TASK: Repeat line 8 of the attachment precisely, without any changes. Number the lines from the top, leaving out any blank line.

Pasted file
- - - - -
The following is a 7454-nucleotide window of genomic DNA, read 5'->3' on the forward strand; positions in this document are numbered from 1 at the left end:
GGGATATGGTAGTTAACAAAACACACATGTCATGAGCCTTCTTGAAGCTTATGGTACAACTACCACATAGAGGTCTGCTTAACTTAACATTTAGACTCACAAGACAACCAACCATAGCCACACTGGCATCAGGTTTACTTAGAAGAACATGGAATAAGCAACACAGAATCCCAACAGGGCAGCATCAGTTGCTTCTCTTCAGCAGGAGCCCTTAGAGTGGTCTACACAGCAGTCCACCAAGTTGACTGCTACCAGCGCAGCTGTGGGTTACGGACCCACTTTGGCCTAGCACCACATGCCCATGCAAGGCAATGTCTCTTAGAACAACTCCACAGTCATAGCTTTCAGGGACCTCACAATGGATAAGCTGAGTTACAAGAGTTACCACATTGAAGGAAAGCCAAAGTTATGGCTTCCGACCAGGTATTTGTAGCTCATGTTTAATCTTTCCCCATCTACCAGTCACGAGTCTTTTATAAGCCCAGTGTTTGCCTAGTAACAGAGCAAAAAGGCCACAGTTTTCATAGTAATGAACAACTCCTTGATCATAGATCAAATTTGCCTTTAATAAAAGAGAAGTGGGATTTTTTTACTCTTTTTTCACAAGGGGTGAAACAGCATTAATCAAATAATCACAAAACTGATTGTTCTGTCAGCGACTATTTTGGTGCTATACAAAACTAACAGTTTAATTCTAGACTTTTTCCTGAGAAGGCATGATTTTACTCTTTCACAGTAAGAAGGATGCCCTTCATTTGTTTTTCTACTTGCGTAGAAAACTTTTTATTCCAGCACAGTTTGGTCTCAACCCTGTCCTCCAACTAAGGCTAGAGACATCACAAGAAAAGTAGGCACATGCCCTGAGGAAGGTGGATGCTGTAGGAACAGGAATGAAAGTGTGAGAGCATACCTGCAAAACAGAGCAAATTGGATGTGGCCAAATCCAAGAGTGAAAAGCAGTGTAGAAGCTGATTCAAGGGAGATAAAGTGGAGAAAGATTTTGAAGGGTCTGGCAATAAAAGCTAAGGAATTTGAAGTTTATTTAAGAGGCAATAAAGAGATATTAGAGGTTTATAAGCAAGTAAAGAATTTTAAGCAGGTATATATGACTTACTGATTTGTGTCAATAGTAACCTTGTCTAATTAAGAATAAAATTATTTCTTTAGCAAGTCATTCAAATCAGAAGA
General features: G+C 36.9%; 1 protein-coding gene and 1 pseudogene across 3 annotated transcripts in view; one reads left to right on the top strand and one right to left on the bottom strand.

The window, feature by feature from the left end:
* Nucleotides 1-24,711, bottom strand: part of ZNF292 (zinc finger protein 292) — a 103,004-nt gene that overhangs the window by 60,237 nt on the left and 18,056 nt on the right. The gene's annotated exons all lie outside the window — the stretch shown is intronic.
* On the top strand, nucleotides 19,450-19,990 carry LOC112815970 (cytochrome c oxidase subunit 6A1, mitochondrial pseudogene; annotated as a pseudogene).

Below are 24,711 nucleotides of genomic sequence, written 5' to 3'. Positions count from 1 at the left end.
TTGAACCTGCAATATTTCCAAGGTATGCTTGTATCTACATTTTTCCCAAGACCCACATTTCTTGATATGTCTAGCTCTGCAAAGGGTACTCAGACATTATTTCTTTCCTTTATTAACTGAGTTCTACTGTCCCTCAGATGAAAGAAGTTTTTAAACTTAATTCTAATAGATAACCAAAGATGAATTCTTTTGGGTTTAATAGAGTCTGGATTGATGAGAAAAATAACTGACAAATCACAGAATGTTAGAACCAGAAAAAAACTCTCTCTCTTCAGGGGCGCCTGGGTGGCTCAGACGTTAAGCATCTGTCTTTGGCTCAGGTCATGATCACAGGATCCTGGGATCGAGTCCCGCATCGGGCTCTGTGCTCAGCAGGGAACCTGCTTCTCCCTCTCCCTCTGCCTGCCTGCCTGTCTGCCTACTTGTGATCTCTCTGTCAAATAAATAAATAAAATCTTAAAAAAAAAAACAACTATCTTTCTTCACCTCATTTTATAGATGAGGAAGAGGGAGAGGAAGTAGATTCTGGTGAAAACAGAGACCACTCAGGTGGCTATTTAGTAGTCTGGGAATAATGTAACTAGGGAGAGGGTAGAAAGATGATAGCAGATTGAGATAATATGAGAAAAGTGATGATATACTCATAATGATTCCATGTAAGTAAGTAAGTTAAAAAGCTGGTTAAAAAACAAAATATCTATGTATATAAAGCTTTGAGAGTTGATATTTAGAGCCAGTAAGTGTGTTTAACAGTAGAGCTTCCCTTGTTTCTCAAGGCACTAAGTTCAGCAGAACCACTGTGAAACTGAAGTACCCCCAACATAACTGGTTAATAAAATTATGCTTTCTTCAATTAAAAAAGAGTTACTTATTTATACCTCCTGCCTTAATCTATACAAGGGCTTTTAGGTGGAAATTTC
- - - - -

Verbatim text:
TTGAACCTGCAATATTTCCAAGGTATGCTTGTATCTACATTTTTCCCAAGACCCACATTTCTTGATATGTCTAGCTCTGCAAAGGGTACTCAGACATTATTTCTTTCCTTTATTAACTGAGTTCTACTGTCCCTCAGATGAAAGAAGTTTTTAAACTTAATTCTAATAGATAACCAAAGATGAATTCTTTTGGGTTTAATAGAGTCTGGATTGATGAGAAAAATAACTGACAAATCACAGAATGTTAGAACCAGAAAAAAACTCTCTCTCTTCAGGGGCGCCTGGGTGGCTCAGACGTTAAGCATCTGTCTTTGGCTCAGGTCATGATCACAGGATCCTGGGATCGAGTCCCGCATCGGGCTCTGTGCTCAGCAGGGAACCTGCTTCTCCCTCTCCCTCTGCCTGCCTGCCTGTCTGCCTACTTGTGATCTCTCTGTCAAATAAATAAATAAAATCTTAAAAAAAAAAACAACTATCTTTCTTCACCTCATTTTATAGATGAGGAAGAGGGAGAGGAAGTAGATTCTGGTGAAAACAGAGACCACTCAGGTGGCTATTTAGTAGTCTGGGAATAATGTAACTAGGGAGAGGGTAGAAAGATGATAGCAGATTGAGATAATATGAGAAAAGTGATGATATACTCATAATGATTCCATGTAAGTAAGTAAGTTAAAAAGCTGGTTAAAAAACAAAATATCTATGTATATAAAGCTTTGAGAGTTGATATTTAGAGCCAGTAAGTGTGTTTAACAGTAGAGCTTCCCTTGTTTCTCAAGGCACTAAGTTCAGCAGAACCACTGTGAAACTGAAGTACCCCCAACATAACTGGTTAATAAAATTATGCTTTCTTCAATTAAAAAAGAGTTACTTATTTATACCTCCTGCCTTAATCTATACAAGGGCTTTTAGGTGGAAATTTC